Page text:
Take, for instance, the male professor who cracked a joke in an elevator. Richard Ned Lebow, a professor of political theory at King’s College London, was on elevator with Simona Sharoni, a professor of women’s and gender studies at Merrimack College. When asked about floors, Lebow took the opportunity to reference the department store elevator operators of old who would describe each floor by what it carried. “Ladies’ lingerie!” he said. (Sharoni claims it was “women’s lingerie” but the difference hardly matters.)
Sharoni claimed sexual harassment, and the International Studies Association demanded that Lebow apologize. He refused.
Of course, these two weren’t work colleagues; but if they were, it’s hard to see how this would fit the definition of sexual harassment. There’s no indication that he said the phrase because women were in the elevator. Granted, it was unwanted by Sharoni, but it was a first contact. Sharoni suffered no injury, and two words can hardly be defined as “severe or pervasive.”
What has followed, though, are hearings, letters, demands, and a lot of public debate—over a two-word phrase, said in jest. That’s certainly a huge change from years past. Yet there’s no new law saying that we can’t joke about anything remotely related to the opposite gender.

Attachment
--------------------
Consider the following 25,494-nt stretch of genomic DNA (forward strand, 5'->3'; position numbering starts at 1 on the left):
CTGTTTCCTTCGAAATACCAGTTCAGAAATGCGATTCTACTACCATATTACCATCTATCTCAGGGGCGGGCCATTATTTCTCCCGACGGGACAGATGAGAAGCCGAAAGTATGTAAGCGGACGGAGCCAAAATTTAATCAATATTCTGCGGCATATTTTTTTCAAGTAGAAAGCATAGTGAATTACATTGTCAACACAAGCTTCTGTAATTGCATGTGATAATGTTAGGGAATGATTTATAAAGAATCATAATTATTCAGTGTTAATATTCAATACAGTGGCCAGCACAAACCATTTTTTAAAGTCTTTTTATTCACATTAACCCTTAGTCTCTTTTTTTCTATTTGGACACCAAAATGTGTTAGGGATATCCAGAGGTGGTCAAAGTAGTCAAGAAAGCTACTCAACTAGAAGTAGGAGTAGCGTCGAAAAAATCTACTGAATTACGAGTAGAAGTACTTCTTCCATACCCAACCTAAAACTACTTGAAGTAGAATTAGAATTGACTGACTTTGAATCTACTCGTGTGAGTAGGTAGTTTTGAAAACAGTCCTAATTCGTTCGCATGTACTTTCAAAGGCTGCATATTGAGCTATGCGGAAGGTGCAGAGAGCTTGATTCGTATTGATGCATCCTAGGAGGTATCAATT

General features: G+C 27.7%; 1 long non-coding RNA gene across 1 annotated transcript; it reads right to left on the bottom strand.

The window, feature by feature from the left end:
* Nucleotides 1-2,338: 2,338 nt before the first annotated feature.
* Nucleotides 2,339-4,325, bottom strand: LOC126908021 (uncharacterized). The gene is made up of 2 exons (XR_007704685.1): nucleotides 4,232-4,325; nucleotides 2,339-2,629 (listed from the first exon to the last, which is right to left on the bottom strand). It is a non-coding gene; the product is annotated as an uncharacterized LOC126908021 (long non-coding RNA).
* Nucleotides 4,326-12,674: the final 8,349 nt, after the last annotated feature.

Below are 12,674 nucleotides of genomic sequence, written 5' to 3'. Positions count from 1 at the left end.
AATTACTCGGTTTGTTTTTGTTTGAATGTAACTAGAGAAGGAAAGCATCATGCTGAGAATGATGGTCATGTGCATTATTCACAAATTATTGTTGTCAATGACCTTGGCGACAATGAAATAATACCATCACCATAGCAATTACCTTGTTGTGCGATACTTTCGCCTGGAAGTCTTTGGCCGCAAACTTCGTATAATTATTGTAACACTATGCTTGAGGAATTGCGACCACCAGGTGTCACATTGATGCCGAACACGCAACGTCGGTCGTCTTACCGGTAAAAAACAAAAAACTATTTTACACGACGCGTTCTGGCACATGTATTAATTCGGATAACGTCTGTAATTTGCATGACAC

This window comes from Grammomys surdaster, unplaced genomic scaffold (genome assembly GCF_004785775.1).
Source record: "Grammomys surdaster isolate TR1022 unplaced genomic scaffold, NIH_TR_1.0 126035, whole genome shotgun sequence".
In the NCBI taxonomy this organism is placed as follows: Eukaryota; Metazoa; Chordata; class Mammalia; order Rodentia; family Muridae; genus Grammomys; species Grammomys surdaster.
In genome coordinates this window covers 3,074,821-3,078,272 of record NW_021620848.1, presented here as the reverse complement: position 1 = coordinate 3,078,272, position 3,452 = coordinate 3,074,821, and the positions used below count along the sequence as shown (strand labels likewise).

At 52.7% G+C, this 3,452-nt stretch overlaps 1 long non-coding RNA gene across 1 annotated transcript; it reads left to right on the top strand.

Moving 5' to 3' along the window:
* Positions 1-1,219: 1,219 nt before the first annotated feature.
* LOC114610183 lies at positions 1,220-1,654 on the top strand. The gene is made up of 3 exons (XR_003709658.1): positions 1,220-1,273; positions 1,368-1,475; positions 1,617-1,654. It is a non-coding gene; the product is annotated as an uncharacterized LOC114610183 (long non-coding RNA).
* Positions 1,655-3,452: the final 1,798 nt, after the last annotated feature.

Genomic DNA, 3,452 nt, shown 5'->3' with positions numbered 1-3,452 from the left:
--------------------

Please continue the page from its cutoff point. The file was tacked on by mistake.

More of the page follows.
A Modest Proposal
We could bar people from talking about sex at work, ever. We could decree that you must find your dating partners the new, modern way—on the Internet—rather than at work. But then we go home from work and we turn on the television and watch Netflix, or we go to the movies, and what do we see on screen? A whole lot of sexual content.
In February, Netflix released a list of their most binged shows. They are: Orange Is the New Black, Breaking Bad, The Walking Dead, Stranger Things, House of Cards, Sons of Anarchy, Fuller House, American Horror Story, Family Guy, and Grey’s Anatomy. How many of these shows would have had the same content if the writers, actors, directors, and technical assistants, in their studio workplaces, were forbidden to discuss sex? Even the squeaky-clean Fuller House was full of sexual innuendo. Stranger Things had teens engaging in sex.
Employment attorney Ann Fromholz, advised some sex based businesses on harassment law, and explained it this way: